CQUni and Cairns Regional Council are again calling on the Commonwealth to help deliver a new $50m campus in Cairns.
The proposed campus, earmarked for a prime CBD location on the corner of Grafton and Hartley streets, would cater for a projected two-fold increase in local student demand over the next decade.
The renewed push comes after $10 billion was allocated to infrastructure in last week’s Federal Budget.
CQUniversity Vice-Chancellor and President Professor Nick Klomp said the proposed new campus had the potential to inject $500 million into the Far North over the next decade, including 330 initial construction jobs.
“CQUniversity’s Cairns presence has grown exponentially in the almost five years we’ve been in the region – but student demand is now far outstripping our ability to grow in our current location,” Professor Klomp said.
“We’ve got more than 2,000 students currently enrolled in the Cairns region and plenty more knocking on the door.
“We expect to finish the year with more than 20 percent growth, for the fifth year in a row.
“It’s clear that following the devastation of COVID, the Cairns community has an appetite to study and upskill and our planned new campus – which will ideally form part of the Cairns Knowledge Precinct – will cater to that appetite and get more Cairns residents into work.
“As we saw in last week’s Federal Budget, infrastructure spending is critical for our nation’s economic growth and recovery and the new Cairns campus project is a great example of that."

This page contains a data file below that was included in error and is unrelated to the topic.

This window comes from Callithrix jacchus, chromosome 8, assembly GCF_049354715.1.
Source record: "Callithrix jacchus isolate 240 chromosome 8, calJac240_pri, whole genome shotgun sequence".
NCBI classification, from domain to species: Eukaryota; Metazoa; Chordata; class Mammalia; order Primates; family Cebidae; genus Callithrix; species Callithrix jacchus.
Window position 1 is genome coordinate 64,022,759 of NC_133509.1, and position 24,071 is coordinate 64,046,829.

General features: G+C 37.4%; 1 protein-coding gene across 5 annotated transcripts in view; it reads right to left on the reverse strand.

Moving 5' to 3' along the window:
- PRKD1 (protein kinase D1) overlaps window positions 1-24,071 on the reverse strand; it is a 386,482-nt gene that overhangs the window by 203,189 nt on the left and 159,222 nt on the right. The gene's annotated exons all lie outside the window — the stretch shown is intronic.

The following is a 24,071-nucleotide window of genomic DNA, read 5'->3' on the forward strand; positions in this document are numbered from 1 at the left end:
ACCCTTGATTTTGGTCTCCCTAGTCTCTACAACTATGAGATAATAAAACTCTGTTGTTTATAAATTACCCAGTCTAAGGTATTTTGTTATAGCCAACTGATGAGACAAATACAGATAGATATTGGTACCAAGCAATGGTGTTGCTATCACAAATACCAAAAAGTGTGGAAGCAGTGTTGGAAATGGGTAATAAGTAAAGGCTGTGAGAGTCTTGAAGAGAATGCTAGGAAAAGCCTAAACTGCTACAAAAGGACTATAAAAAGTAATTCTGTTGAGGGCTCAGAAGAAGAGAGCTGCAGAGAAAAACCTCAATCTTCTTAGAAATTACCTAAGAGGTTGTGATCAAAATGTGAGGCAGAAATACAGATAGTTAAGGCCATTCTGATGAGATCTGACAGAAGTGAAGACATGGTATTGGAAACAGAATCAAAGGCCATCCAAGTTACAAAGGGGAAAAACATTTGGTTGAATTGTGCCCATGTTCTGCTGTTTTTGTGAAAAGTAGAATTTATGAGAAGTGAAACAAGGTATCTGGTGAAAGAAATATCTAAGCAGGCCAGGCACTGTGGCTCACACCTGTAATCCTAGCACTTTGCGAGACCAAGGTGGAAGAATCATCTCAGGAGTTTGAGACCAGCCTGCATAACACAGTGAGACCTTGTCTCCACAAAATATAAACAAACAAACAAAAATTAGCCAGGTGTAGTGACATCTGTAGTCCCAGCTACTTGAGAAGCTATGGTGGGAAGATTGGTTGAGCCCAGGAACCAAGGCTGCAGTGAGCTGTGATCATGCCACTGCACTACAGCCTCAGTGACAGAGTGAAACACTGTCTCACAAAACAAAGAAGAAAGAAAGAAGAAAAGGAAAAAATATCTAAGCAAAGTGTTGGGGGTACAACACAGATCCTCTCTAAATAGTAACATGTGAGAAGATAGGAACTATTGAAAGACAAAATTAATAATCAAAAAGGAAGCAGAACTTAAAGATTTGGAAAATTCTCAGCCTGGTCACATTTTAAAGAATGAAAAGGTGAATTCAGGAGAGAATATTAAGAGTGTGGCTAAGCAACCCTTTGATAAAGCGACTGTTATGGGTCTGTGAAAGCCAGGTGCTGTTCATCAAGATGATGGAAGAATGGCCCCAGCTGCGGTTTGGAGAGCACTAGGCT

CQUni has so far invested more than $50 million into Cairns “under its own steam,” but now requires Commonwealth support to meet increasing community demand.
Cairns Mayor Bob Manning has backed CQU’s vision and said the new CQUniversity campus was the biggest post-coronavirus boost the Federal Government could give to the city of Cairns and FNQ.
“A purpose-built CQUniversity campus will see more people in the CBD, which means more foot traffic – and that’s great for business in Cairns, particularly as we recover from the pandemic,” Cr Manning said.
“I urge the government to direct some of the budgeted infrastructure spending towards education infrastructure in the Cairns region. By doing so they will boost the local economy by getting more people skilled, qualified and into work.”
Following construction, the proposed new CQUniversity Cairns campus is expected to generate an additional $50.2m a year for Cairns, catering for over 4,000 students by 2030.